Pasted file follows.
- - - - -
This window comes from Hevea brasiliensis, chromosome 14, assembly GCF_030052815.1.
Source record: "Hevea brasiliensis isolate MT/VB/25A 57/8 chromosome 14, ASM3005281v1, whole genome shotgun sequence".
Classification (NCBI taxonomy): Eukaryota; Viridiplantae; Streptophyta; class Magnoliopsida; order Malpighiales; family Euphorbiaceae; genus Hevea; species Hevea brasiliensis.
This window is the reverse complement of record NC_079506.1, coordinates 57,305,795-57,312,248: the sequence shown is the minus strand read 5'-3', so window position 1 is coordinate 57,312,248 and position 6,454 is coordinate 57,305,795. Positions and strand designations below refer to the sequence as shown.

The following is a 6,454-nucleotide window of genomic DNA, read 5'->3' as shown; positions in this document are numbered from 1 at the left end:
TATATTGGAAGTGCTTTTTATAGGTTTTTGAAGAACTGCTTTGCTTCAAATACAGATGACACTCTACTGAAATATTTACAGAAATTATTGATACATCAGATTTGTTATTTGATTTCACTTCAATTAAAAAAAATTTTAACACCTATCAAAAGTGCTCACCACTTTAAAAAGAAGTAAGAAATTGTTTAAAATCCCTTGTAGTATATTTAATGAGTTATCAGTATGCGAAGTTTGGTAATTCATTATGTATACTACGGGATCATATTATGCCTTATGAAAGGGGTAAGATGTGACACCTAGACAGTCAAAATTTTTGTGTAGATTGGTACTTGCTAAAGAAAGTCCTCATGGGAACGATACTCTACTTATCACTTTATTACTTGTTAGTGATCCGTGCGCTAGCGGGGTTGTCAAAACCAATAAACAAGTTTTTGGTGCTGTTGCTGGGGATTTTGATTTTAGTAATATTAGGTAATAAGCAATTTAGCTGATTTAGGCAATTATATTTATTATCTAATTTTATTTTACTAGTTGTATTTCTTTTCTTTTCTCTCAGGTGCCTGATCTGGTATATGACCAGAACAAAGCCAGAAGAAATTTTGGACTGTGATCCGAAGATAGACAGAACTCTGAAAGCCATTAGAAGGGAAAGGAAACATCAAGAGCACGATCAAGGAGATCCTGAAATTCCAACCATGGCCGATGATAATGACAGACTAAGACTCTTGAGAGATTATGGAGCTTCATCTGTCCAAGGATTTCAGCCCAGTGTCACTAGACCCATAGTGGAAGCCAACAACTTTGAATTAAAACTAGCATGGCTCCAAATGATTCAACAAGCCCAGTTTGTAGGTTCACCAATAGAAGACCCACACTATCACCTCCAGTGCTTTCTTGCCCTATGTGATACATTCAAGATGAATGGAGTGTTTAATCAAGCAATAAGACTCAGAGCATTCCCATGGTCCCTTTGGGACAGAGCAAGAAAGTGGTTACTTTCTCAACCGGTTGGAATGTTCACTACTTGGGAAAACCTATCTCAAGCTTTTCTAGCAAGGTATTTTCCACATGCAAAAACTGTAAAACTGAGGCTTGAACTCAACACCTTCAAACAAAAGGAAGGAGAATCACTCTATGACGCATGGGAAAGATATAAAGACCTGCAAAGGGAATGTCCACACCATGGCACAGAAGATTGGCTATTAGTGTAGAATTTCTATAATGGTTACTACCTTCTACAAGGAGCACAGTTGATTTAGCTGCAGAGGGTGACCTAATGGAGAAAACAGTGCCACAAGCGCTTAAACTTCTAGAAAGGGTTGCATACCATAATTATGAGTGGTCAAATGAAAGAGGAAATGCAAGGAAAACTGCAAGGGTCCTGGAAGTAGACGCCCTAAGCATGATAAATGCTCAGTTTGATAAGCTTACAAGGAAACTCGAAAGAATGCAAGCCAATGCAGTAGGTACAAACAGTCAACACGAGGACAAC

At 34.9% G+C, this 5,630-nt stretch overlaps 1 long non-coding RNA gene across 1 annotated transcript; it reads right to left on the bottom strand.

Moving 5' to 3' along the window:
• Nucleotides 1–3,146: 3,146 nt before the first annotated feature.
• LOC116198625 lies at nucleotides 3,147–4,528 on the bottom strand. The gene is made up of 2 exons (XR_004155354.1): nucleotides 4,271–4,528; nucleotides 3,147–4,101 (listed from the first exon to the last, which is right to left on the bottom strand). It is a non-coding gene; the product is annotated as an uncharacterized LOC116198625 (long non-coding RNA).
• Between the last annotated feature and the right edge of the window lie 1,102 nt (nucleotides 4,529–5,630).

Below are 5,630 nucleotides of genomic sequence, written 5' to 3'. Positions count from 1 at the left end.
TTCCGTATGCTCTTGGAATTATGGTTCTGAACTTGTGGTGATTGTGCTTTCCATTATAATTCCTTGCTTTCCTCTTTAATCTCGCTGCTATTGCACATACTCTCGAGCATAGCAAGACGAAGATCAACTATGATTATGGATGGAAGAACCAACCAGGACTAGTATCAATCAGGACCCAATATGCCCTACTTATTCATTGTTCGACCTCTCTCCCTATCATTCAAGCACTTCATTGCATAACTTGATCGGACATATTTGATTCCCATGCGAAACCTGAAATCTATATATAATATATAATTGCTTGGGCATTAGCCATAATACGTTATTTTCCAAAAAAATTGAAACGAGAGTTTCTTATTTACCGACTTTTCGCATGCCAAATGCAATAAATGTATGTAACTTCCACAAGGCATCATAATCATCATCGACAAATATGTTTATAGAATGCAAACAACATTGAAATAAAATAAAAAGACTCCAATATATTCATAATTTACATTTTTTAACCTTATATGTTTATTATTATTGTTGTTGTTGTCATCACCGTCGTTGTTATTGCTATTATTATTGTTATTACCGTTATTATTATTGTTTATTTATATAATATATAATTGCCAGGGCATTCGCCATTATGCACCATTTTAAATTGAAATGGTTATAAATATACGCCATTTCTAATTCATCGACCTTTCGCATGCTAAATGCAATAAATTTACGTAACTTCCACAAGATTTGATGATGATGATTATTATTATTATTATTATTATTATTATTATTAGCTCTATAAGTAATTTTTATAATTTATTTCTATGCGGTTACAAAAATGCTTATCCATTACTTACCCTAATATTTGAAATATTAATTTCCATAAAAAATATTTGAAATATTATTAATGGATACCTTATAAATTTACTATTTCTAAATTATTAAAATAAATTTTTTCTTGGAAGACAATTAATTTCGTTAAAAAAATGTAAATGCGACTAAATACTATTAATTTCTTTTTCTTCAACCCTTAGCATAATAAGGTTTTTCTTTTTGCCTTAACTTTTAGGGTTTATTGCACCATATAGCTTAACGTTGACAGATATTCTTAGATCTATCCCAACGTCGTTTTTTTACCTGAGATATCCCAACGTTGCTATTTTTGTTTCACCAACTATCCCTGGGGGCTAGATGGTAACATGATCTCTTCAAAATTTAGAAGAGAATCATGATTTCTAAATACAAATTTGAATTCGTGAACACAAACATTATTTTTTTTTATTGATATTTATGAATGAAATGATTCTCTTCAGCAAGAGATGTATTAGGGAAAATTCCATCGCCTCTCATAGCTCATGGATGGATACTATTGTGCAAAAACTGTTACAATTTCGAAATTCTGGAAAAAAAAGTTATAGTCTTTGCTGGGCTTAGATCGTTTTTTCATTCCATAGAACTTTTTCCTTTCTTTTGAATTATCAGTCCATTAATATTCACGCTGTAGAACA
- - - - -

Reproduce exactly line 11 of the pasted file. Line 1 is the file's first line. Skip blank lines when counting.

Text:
• Between the last annotated feature and the right edge of the window lie 1,102 nt (nucleotides 4,529–5,630).